Almost two hundred years later another historian from St. Albans, Thomas Walsingham (d. c. 1422), praised Matthew not only as an 'incomparable chronicler', but also as an 'excellent painter'. Although he was probably never trained as an artist, Matthew embellished his chronicles with lively illustrations of the events he described. He also developed a system that used graphic signs for reference. Shields of arms, crowns and mitres in up-right or upside down positions indicate births and deaths of individuals, respectively, and the beginnings and ends of the reigns of kings, abbots and bishops. Graphic signs were also used to refer the reader to relevant information in the Liber Additamentorum.
Royal 14 C vii, f. 6
Matthew Paris before the Virgin
Royal 14 C vii, f. 6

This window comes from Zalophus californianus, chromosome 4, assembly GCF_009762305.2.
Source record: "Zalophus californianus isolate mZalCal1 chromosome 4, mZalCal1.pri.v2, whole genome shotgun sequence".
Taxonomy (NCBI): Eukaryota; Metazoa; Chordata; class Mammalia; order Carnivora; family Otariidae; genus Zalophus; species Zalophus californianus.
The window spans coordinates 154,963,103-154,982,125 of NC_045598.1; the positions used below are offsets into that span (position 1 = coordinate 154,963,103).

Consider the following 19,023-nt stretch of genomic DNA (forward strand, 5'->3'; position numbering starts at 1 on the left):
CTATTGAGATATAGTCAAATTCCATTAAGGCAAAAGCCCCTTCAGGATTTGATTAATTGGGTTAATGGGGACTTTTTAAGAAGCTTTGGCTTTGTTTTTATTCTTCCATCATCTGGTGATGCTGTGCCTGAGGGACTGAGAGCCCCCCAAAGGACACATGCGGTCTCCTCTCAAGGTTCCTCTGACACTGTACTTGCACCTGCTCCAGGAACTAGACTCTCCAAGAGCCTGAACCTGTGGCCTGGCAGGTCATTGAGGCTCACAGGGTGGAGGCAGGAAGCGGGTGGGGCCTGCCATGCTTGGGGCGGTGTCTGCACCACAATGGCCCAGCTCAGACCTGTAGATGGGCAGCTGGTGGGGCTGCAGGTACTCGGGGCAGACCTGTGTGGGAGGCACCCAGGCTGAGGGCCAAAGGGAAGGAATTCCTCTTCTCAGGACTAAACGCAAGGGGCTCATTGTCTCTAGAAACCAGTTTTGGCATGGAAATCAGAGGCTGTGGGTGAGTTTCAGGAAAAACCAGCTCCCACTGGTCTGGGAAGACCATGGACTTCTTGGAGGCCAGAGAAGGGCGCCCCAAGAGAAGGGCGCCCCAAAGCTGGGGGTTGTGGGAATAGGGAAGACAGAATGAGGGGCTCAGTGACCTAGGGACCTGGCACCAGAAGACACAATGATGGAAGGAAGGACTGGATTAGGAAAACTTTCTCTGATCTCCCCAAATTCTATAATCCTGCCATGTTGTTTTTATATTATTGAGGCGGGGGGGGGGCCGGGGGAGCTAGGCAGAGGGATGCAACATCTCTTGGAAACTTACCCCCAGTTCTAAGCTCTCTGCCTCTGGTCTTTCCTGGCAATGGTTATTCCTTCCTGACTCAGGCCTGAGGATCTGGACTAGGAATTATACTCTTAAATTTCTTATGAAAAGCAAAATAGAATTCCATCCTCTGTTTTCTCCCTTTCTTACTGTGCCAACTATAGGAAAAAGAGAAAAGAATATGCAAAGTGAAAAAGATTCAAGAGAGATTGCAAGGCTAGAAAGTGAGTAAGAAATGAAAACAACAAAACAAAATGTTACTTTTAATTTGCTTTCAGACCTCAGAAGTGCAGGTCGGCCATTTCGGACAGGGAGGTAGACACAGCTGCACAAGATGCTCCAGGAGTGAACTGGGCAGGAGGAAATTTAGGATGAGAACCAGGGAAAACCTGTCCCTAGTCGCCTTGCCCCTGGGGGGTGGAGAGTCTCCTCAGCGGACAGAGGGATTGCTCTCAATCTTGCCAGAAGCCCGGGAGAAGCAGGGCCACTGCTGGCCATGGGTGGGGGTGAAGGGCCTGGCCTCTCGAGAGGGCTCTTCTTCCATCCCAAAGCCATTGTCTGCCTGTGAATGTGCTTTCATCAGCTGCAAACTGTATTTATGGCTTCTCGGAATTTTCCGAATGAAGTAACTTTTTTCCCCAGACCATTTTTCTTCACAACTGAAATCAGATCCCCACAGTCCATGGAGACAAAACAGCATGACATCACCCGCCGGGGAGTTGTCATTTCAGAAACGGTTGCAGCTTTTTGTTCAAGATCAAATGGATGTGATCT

Royal 14 C vii, f. 124v
Henry III and Eleanor of Provence
Royal 14 C vii, f. 124v

Royal 14 C vii, f. 138v
The Council of Lyon
Royal 14 C vii, f. 138v

Royal 14 C vii, f. 218
Matthew Paris at his deathbed
Royal 14 C vii, f. 218

Geoffrey of Monmouth, Historia regum Britanniae, Royal 13 A iii
England, first quarter of the 14th century

It was the Historia regum Britanniae (History of the Kings of Britain) that established Geoffrey of Monmouth (d. 1154/5), bishop of Aspah in Wales, as one of the most influential historians of the Middle Ages. Writing about the early history of Britain from its foundation by Brutus, grandson of the Trojan refugee Aeneas, to Cadwallader, the last king of Britain, Geoffrey brought to life heroes such as Arthur, Vortigern, Merlin and King Lear. His text is the foundation of an important tradition in medieval and modern history and literature. Geoffrey intended to fill in the gap in British history left by Bede, and to describe the events that occurred before the Roman conquest. He styled his chronicle as a translation of an ancient British (Breton) book that he claimed to have received from Walter, Archdeacon of Oxford. As no such book has ever been identified, it is more likely that Geoffrey simply developed the storyline of the Latin Historia Brittonum, written in ninth-century Wales and attributed in Geoffrey’s times to Nennius.